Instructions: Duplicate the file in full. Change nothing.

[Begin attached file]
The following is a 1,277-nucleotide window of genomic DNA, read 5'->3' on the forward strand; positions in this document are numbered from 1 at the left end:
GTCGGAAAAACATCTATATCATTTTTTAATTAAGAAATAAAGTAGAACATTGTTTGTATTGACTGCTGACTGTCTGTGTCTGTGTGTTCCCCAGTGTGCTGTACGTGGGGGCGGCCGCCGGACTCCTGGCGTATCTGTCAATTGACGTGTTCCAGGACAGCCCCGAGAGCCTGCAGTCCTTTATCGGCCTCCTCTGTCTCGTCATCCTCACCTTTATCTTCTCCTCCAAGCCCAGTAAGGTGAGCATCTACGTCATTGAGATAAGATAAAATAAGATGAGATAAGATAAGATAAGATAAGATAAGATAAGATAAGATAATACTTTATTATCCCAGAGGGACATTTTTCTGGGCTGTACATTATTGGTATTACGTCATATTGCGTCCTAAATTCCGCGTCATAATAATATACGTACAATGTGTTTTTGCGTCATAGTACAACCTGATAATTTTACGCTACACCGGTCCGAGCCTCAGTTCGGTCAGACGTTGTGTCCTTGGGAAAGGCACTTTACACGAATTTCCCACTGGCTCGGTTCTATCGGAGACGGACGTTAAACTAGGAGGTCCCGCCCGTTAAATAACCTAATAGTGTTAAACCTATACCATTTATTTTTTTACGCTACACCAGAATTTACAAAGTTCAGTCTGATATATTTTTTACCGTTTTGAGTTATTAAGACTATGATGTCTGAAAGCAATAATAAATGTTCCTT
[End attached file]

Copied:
The following is a 1,277-nucleotide window of genomic DNA, read 5'->3' on the forward strand; positions in this document are numbered from 1 at the left end:
GTCGGAAAAACATCTATATCATTTTTTAATTAAGAAATAAAGTAGAACATTGTTTGTATTGACTGCTGACTGTCTGTGTCTGTGTGTTCCCCAGTGTGCTGTACGTGGGGGCGGCCGCCGGACTCCTGGCGTATCTGTCAATTGACGTGTTCCAGGACAGCCCCGAGAGCCTGCAGTCCTTTATCGGCCTCCTCTGTCTCGTCATCCTCACCTTTATCTTCTCCTCCAAGCCCAGTAAGGTGAGCATCTACGTCATTGAGATAAGATAAAATAAGATGAGATAAGATAAGATAAGATAAGATAAGATAAGATAAGATAATACTTTATTATCCCAGAGGGACATTTTTCTGGGCTGTACATTATTGGTATTACGTCATATTGCGTCCTAAATTCCGCGTCATAATAATATACGTACAATGTGTTTTTGCGTCATAGTACAACCTGATAATTTTACGCTACACCGGTCCGAGCCTCAGTTCGGTCAGACGTTGTGTCCTTGGGAAAGGCACTTTACACGAATTTCCCACTGGCTCGGTTCTATCGGAGACGGACGTTAAACTAGGAGGTCCCGCCCGTTAAATAACCTAATAGTGTTAAACCTATACCATTTATTTTTTTACGCTACACCAGAATTTACAAAGTTCAGTCTGATATATTTTTTACCGTTTTGAGTTATTAAGACTATGATGTCTGAAAGCAATAATAAATGTTCCTT